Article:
Will fees review make any difference?
Is anything going to happen as a result of the review of university costs in England?
There had been claims that a year-long review would be a delaying tactic that would let ministers put off any tough decisions, allowing them to dodge difficult questions about tuition fees by saying they "don't want to pre-empt the findings of the review".
But Theresa May has already made one of the biggest calls, effectively ruling out scrapping tuition fees, and drawing up the battle lines against one of Labour's most youth-friendly policies.
The prime minister said it would not be fair on taxpayers who didn't go to university, it would leave higher education in a losing struggle for funding with schools and hospitals, and it would mean limiting university places and funding.
And although the prime minister conceded the current system in England was more expensive than almost anywhere else in the world, there were no signs, from anything said by ministers publicly or briefed privately, to suggest the tuition fee level was expected to be radically reduced.
It's an independent review so might take its own unexpected path, but the trajectory from the launch seemed to be towards changing the current system rather than inventing a new one.
There were no signs of any slashing of fees.
The idea of students paying back fees is the assumed starting point - and alternative approaches such as a graduate tax seem to be downplayed.
That means focusing on the lower-hanging fruit in terms of cutting costs - such as cutting interest rates, which are currently up to 6.1%, and have been attacked as bafflingly high by a long line of former Conservative and Labour education ministers.
The example of Wales could also be followed, with an emphasis on ensuring more maintenance support while students are studying.
The most immediate effect will be that the freeze on tuition fees of £9,250 is almost certainly going to be extended - probably indefinitely.
It's a big change from only a year ago, when the government decided to allow universities to increase fees every year, which would have seen them soon heading over £10,000.
But with a review lasting a year, fees are not going up until at least the application cycle for 2020-21.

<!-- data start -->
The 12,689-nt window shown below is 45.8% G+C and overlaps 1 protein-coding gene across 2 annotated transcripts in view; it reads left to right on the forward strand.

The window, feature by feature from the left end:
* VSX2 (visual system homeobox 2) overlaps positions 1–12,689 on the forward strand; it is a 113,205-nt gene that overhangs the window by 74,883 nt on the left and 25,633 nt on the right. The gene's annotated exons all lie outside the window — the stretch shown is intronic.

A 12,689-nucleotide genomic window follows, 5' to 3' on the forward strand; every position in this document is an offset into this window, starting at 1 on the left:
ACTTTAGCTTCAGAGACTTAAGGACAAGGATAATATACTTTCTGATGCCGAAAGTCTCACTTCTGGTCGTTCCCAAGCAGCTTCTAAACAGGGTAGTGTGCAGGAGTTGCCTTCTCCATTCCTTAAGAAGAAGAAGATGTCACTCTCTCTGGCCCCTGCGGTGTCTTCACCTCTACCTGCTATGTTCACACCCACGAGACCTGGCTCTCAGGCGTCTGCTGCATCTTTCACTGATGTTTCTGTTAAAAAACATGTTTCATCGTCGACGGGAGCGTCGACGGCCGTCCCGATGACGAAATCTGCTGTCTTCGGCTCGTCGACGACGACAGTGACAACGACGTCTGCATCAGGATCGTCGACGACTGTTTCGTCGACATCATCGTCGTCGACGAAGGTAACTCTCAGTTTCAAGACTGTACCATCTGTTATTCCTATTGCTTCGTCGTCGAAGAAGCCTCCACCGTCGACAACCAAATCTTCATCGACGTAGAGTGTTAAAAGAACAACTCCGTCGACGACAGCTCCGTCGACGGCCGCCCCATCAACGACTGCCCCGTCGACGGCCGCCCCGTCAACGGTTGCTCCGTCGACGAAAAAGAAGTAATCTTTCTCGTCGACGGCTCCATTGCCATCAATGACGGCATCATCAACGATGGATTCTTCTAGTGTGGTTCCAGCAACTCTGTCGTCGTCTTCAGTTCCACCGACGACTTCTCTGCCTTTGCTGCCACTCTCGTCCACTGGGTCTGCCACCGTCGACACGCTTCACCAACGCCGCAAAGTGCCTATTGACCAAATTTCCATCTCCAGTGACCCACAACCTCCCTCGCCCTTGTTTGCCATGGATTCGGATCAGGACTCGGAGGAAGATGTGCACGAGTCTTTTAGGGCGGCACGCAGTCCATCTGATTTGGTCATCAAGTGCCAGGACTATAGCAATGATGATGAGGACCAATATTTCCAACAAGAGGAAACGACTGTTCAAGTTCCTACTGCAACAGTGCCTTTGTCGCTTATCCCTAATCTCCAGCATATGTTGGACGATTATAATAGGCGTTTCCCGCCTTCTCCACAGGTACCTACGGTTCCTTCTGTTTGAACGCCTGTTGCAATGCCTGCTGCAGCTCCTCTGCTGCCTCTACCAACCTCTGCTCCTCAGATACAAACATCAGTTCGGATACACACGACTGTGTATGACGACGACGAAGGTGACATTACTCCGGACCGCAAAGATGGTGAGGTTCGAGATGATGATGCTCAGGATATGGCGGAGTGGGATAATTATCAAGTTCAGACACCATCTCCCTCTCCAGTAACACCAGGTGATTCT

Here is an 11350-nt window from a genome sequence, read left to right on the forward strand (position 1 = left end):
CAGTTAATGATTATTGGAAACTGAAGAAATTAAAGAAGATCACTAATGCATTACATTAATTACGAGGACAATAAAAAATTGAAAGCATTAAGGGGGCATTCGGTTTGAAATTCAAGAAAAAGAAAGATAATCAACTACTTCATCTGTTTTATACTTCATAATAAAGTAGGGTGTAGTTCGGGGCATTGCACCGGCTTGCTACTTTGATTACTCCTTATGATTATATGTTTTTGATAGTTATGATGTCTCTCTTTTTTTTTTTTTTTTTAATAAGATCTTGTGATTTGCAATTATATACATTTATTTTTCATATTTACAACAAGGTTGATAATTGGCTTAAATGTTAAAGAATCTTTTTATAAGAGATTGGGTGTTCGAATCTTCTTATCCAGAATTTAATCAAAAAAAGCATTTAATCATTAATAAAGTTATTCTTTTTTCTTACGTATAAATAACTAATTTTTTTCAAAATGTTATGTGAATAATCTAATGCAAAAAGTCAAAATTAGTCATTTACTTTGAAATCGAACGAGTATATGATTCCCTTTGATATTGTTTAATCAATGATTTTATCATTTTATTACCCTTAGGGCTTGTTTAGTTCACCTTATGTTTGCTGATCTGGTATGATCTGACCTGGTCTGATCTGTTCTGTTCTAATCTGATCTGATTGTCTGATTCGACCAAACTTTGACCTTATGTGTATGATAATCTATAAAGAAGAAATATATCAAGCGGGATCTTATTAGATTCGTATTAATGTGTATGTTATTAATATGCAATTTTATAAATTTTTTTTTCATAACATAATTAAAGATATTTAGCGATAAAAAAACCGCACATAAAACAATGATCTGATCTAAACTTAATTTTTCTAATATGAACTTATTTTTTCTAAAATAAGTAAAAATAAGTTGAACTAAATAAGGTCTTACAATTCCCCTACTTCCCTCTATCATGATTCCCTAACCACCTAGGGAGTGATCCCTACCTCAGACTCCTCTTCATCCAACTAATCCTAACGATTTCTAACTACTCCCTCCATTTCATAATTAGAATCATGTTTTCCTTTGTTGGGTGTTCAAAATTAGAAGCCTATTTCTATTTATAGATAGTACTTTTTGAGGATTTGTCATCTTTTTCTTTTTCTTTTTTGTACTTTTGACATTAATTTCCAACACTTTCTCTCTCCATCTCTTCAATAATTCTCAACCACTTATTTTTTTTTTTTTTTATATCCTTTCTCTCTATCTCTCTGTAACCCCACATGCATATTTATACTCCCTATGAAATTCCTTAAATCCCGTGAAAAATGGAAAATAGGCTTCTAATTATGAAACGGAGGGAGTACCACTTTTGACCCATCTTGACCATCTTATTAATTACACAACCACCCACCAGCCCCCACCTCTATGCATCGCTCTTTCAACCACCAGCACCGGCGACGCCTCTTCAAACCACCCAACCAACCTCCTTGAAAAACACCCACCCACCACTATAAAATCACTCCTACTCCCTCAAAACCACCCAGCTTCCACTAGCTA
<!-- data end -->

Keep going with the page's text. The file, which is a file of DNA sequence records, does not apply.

In such uncertain political waters - and with Labour promising to completely scrap fees - it's hard to imagine that any outcome from the review will see fees being allowed to rise.
More for science?
The Education Secretary, Damian Hinds, has called for more "variety" in fees - concerned that almost every course at every university is charged at the maximum £9,250 per year.
This has been interpreted as suggesting that some courses - such as arts and humanities - could be made cheaper than sciences, which are more expensive to deliver and where graduate earnings are likely to be higher.
But this is far from straightforward. If arts subjects had lower fees, it might act as a disincentive to apply for science subjects, particularly for those poorer students most sensitive to the cost.
It would also tend to give even higher levels of tuition fee income to the most prestigious courses and institutions - described by Lord Willetts as a "reverse pupil premium".
Such unintended consequences make such "differential fees" less likely to be recommended.
The other big complication in trying to create a variable market in fees is that the level of fees is directly connected to the loan system that underpins it.
This type of "voucher system", where the student has a guaranteed amount of public support, has an in-built tendency to see all providers pushing up their charges to the maximum of the subsidy.
There will be other particular expectations from the review.
There is a consensus that more support is needed for part-time students and those wanting to work and study.
This will also be a broader post-18 review, with an expectation that vocational and technical training will receive more support.
A much overlooked constituency in all this has been parents, who often have to fill the gaps in student living costs.
Parents, who might be struggling themselves after years of wage stagnation, might be facing difficult bills for their student children's accommodation.
Nick Hillman, director of the Higher Education Policy Unit, said the prime minister's review team had "enormous expectations on their shoulders".
There is a long shopping list of demands for reducing fees and at the same time increasing levels of support.
"The government has encouraged this speculation but it will be hard to satisfy all the hopes, especially if the Treasury is not willing to allow additional public spending on post-compulsory education," said Mr Hillman.